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 Originally Posted By: Pop_Rivit
H Our first home we purchased for $21,000 and sold it 5 years later for $93,000-most of the value was sweat equity (other area home prices rose around 10% in the same time period). When we purchased our second home we did the same thing (slightly more upscale and for substantially more equity).
i would rather just save $72000 in 5 years without having to put in all the elbow grease (but i am really lazy)
 

MGregoir

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A fixer upper in Alberta right now is $175,000 to $250,000. There has been a perfect storm of high demand, low interest, and a pace of housing starts that does not match the demand for housing. What were $150,000 homes about ten years ago now sell for $350,000 plus. It's completely unsustainable. Any house, even a two bedroom shack, is still $150,000 plus. I got more details on the deal and it's not quite as sweet as I thought it would be. This is for a three bed, 1.5 bath, 1100 square foot townhouse. Purchase Price - $134,900 Monthly: Mortgage Payment - $600 Condo Fee - $335 (heat/water/upkeep) Property Tax - $100 It'd be about $1035 a month versus $850 to rent a two bedroom apartment. It's not so much that it's a bad deal as it's on the limit of affordability. If I had a reliable person I could bring in as a roommate even at $300 a month it would make it worth it, but it's just a touch too high for maybe the next year. I could afford it a year or so down the road if things keep progressing the way they have but the first year I would be on a rice and beans kind of diet to make sure I'm not falling behind.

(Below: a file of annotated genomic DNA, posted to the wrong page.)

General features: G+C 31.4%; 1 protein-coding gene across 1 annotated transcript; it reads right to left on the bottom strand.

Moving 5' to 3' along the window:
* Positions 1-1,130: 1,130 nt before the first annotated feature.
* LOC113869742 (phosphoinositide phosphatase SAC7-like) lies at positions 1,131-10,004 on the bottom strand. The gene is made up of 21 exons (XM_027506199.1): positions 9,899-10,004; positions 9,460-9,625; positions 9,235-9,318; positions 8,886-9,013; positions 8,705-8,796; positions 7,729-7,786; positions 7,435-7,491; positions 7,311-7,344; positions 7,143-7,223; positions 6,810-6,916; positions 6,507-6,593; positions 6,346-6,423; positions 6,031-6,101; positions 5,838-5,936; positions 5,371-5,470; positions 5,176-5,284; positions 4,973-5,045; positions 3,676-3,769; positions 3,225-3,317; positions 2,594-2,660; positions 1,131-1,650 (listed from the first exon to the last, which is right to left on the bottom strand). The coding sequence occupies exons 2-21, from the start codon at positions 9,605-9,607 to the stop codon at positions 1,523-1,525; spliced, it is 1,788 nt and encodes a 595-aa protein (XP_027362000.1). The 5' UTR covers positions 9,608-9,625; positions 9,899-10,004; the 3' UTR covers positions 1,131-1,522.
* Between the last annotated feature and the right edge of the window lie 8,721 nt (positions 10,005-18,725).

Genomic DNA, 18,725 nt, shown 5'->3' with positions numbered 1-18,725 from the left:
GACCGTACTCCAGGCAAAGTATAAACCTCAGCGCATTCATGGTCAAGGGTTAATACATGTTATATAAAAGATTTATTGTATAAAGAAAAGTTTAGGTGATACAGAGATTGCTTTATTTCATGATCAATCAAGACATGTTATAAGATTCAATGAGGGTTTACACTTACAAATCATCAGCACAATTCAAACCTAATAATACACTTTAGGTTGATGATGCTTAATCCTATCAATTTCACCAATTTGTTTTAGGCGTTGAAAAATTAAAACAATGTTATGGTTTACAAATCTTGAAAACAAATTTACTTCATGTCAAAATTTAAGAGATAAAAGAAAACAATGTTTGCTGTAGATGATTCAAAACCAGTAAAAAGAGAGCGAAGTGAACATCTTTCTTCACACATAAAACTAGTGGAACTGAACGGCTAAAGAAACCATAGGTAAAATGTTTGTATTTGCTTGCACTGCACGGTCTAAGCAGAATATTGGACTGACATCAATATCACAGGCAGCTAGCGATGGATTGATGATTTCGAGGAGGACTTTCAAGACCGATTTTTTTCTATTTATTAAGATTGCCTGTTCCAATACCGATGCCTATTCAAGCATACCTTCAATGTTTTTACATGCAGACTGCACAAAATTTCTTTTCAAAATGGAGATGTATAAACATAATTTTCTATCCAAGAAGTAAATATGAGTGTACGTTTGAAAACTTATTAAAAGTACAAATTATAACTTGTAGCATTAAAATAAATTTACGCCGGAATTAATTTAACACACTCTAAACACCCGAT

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 Originally Posted By: JHZR2